Amanda Ripley, author of the bestselling Smartest Kids in the World, recommends that parents use these test results to focus on their children’s math education. “For parents, these results show us that we are systematically underestimating what kids can do, especially in math at every socioeconomic level. Our affluent kids underperform affluent kids in 27 other nations. Math is our weak point for teachers, students, parents, and principals. It’s okay and not the end of the world, but we should pay attention to it.”
Sometimes yes, but PISA has buy-in from many who criticize our test-crazed culture. “On one level, people shouldn't read too much into PISA scores," says Sam Chaltain, author of the forthcoming Our School: Searching for Community in the Era of Choice. "Too often, we use [them] as simple proxies for more complicated conversations about teaching and learning, and like other tests, all PISA can offer is a partial window into the overall health of our schools. On the other hand, of all the tests worth paying attention to, I put PISA at the top of the list, primarily because the skills it measures in children go beyond basic understanding and require a deeper level of critical thinking — exactly the kind of thing we want all schools to be doing a lot more of.”
“A lot of parents say, ‘Who gives a crap about a test?’ and I totally understand this perspective,” says Ripley. “But this is not a stupid test. It’s more predictive of who will finish college than report card grades.” Ripley took the test herself in researching her book and found that it tested just the sorts of things that she hoped her 7-year-old would be able to do when he was 15. “It’s about how to take complicated information and make it useful — which is exactly what we have to do in our lives every day.”
“Take a hard look at the Common Core State Standards and look at math in particular” advises Ripley. “There’s a roiling debate about [the Common Core State Standards] all across the country, but you should decide for yourself what to think about them.” In Ripley’s view, these new standards align more closely with international expectations of what kids are capable of in math.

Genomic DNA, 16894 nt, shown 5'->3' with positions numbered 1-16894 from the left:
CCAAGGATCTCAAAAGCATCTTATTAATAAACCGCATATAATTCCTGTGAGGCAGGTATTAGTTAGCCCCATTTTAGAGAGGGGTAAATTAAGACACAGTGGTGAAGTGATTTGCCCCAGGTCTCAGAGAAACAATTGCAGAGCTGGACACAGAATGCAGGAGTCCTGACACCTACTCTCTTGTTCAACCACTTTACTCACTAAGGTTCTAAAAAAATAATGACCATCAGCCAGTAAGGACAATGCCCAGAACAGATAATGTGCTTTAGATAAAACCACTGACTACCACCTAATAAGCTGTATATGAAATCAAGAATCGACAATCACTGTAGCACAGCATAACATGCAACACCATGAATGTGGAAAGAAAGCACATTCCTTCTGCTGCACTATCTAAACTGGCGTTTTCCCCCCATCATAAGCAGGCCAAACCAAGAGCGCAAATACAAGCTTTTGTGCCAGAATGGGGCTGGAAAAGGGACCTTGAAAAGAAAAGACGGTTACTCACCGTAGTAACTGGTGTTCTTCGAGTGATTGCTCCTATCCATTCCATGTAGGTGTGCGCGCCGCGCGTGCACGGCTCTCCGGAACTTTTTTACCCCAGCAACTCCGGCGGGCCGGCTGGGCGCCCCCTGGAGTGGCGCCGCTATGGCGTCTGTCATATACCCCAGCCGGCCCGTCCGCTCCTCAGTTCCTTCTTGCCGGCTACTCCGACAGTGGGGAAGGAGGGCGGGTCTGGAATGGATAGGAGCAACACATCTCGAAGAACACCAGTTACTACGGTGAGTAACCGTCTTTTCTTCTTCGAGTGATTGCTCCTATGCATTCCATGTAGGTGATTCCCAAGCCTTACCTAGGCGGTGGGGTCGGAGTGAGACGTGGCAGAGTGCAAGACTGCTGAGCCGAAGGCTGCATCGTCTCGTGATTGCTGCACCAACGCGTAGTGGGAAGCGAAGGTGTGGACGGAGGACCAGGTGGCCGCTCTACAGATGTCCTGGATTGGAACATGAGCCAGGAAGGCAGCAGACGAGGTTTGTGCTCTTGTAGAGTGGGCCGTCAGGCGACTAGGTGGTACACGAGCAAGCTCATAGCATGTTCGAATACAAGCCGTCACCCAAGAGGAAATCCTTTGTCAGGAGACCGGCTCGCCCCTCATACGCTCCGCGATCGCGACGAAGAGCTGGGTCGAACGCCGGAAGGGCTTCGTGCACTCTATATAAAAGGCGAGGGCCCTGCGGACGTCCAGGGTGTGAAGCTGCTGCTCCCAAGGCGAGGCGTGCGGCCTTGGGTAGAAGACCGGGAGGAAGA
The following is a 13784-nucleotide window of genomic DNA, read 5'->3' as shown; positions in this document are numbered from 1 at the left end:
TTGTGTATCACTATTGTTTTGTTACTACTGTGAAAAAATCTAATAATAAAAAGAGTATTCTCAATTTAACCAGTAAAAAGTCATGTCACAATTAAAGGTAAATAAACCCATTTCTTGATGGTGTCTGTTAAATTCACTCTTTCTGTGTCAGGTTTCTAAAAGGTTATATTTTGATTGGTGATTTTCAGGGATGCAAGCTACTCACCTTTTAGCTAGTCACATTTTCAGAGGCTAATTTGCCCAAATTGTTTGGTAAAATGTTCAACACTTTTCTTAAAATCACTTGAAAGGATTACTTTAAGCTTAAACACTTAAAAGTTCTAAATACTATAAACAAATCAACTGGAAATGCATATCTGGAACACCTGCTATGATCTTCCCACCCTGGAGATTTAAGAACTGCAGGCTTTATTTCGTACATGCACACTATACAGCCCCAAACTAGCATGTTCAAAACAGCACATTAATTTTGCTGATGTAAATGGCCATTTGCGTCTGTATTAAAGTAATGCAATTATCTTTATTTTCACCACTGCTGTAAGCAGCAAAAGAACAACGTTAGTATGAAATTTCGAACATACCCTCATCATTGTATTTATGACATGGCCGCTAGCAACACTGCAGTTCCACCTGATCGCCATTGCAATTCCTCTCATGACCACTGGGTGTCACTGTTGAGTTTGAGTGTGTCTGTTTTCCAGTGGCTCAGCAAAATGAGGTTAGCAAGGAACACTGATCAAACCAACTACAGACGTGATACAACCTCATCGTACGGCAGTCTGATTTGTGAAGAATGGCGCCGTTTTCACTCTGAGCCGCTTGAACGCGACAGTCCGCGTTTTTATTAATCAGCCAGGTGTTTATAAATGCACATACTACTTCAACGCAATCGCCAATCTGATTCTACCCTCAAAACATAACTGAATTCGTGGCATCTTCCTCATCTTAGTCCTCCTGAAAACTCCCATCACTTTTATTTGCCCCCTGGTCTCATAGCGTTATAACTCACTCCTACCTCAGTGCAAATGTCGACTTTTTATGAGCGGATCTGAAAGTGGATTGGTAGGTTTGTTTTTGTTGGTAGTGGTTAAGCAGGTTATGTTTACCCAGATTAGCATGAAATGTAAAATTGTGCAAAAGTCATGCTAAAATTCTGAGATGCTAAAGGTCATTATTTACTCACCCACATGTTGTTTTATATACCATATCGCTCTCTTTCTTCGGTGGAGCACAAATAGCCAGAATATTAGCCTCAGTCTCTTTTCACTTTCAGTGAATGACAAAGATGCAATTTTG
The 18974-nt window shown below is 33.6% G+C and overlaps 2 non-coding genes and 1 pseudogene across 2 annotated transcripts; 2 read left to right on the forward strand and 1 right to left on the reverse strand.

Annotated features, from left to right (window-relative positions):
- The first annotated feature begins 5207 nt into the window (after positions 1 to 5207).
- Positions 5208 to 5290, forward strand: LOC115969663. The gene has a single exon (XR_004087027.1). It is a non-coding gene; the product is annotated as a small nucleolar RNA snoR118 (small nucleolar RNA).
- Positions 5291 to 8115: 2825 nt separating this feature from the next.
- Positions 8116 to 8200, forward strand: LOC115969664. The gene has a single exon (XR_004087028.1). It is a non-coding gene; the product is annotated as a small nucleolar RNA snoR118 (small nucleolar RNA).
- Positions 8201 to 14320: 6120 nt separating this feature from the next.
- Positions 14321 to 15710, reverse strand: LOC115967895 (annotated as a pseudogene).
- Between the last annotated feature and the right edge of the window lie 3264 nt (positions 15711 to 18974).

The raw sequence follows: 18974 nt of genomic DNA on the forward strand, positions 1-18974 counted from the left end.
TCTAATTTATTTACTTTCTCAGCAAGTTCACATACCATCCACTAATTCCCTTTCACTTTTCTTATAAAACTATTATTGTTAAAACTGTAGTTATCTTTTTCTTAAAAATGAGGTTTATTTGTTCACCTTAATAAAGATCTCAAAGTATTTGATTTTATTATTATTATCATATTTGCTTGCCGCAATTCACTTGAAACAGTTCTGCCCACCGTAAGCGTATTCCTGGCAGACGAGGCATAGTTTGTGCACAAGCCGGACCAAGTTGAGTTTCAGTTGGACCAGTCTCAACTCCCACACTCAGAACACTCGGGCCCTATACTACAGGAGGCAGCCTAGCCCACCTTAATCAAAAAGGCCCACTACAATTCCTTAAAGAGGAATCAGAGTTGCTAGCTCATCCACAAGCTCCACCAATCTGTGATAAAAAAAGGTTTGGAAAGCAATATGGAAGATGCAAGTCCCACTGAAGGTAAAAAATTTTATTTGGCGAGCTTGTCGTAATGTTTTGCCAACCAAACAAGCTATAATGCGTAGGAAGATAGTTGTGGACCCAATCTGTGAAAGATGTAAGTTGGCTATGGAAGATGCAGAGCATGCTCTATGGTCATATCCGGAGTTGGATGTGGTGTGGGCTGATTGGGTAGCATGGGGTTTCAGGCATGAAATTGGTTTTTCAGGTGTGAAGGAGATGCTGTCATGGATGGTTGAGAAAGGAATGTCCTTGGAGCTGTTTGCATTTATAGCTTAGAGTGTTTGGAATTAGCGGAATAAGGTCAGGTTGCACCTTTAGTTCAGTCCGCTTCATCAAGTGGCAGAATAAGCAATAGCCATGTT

“If you like what you see, then make your voice heard and tell your school what you think,” says Ripley. “We’re living through a historic moment where America has to decide whether we’re going to make a big change in our schools or not. We’ve never come this close to raising the bar.”
Don’t bet on it. “It’s not enough to have standards,” says Ripley. “Because there are a lot of low-performing nations with high standards.” But it may be a prerequisite. Every top-performing nation has a some sort of rigorous, coherent benchmarks. The catch? Teachers need the resources to make them successful. “Parents can help by putting a little pressure on and asking if the teachers are getting the time, training, and support they need,” adds Ripley.
Some critics are dismissing the PISA as just another push toward a kind of academic focus that undermines creative thinking and inspired teaching. Though there’s plenty of curiosity about how turbocharged Asian countries school their children, no one wants America to turn into another South Korea, where children stay at school until 10 o’clock at night and report piteously low levels of happiness.
Even if you fear the march toward what Finnish educational scholar Pasi Sahlberg has coined the GERM (Global Education Reform Movement), you can still regard your child’s above-average math grades with a grain of skepticism or agree that you want your child to have both creativity and basic skills.
It’s easy in discussions of global anything to feel small and powerless to effect change. But all the experts seem to agree that parents are the most powerful influence on their children’s educations, and these test results can offer an opportunity for parents to get involved — whether it’s at home or at school. “The parent has the opportunity to dramatically change their child’s education — not just by getting the best schools and the best teachers, but offering outside help or just spending more time talking to your child and getting them to understand that a B+ may not be worth that much in the future," says Hanushek.
Whatever the action, there’s no reason to be demoralized — especially in regard to math, which is one of the most teachable subjects, and the least correlated with socioeconomic level.
“This should be a hopeful moment,” says Ripley. “What you see is a lot of movement internationally — even countries with plenty of problems are trying new things and dramatically improving. There’s no reason we can’t be among them.”